Recognizable OOC Recipients: Comedians

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Dan Akroyd

Dan Akroyd was a comedic actor who got his start in Saturday Night Live, then he and John Belushi formed The Blues Brothers which went from a blues/comedy act to a full-length film. Among the films he starred in, were Ghostbusters, Trading Places, Ghostbusters II, and the satire Dragnet. He was made a member of the Order of Canada on 7 November, 2000.

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Eugene Levy is the one on the lef- uh, ri- uhh… Aw, crap.

Eugene Levy worked for years on the comedy show Second City, both live in Toronto and on the 80s hit TV series, SCTV. He has won numeous honours for his comedic creations, and by the time he was awarded the OOC in 2011, he already won many awards and honors. He was made a member of the Order of Canada in November of 2011.

Recognizable OOC Recipients 04: Musicians

Joni Mitchell
Joni Mitchell

There are actually quite a number of Order of Canada recipients that are musicians. More musicians will appear in later installments.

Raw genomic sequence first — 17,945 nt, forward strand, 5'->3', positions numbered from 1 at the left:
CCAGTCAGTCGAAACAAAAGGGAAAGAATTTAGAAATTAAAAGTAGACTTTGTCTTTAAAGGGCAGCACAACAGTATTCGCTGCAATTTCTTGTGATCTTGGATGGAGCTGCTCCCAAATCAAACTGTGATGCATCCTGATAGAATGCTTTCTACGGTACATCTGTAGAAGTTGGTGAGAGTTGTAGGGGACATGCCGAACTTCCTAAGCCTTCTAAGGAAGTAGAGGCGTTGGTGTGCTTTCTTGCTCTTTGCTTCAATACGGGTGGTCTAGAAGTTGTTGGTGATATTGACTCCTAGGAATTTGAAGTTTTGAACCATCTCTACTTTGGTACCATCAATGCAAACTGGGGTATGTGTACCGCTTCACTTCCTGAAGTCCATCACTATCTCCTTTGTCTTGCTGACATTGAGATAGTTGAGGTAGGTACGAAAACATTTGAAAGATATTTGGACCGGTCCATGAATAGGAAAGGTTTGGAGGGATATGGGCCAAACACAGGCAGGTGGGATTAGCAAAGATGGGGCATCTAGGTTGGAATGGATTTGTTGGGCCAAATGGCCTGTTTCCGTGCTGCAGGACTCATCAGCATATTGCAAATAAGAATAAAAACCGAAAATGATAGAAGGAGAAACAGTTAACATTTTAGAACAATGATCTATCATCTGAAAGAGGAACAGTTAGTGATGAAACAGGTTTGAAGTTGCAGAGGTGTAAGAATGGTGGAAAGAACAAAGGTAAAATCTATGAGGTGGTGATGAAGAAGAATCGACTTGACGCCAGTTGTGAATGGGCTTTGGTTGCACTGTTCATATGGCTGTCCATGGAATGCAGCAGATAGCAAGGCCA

Saskatoon native Joni Mitchell graced our radios in the decades since the sixties with her folk/pop singing that had been the influence of a great many musicians worldwide. Some of her album covers were self-drawn, and one was a self-portrait. She was made a companion of the Order of Canada in 2004.

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Paul Anka

Going back a generation in music history, Ottawa-born Paul Anka is only two years older than Joni, but had his first hit song at age 15 when Diana went to the top of the Billboard charts in 1957, and was a hit on both sides of the Canada-US border. He continued to produce hit singles well into the 1980s. Greatest hits compilations have been showing up as recently as 2013

Sounding off on the end of CanCon and the CRTC

I guess with the recent decision to axe all cancon requirements for daytime programming in Canada, the CRTC is crawling toward its own irrelevance. Let’s not be naive, Canadian culture is that much more weakened without the protection it partially enjoyed from American influence. With much less Canadian culture left to protect, and with Canadian voices now playing a smaller role in Canadian media, the CRTC really has less of a job to do these days.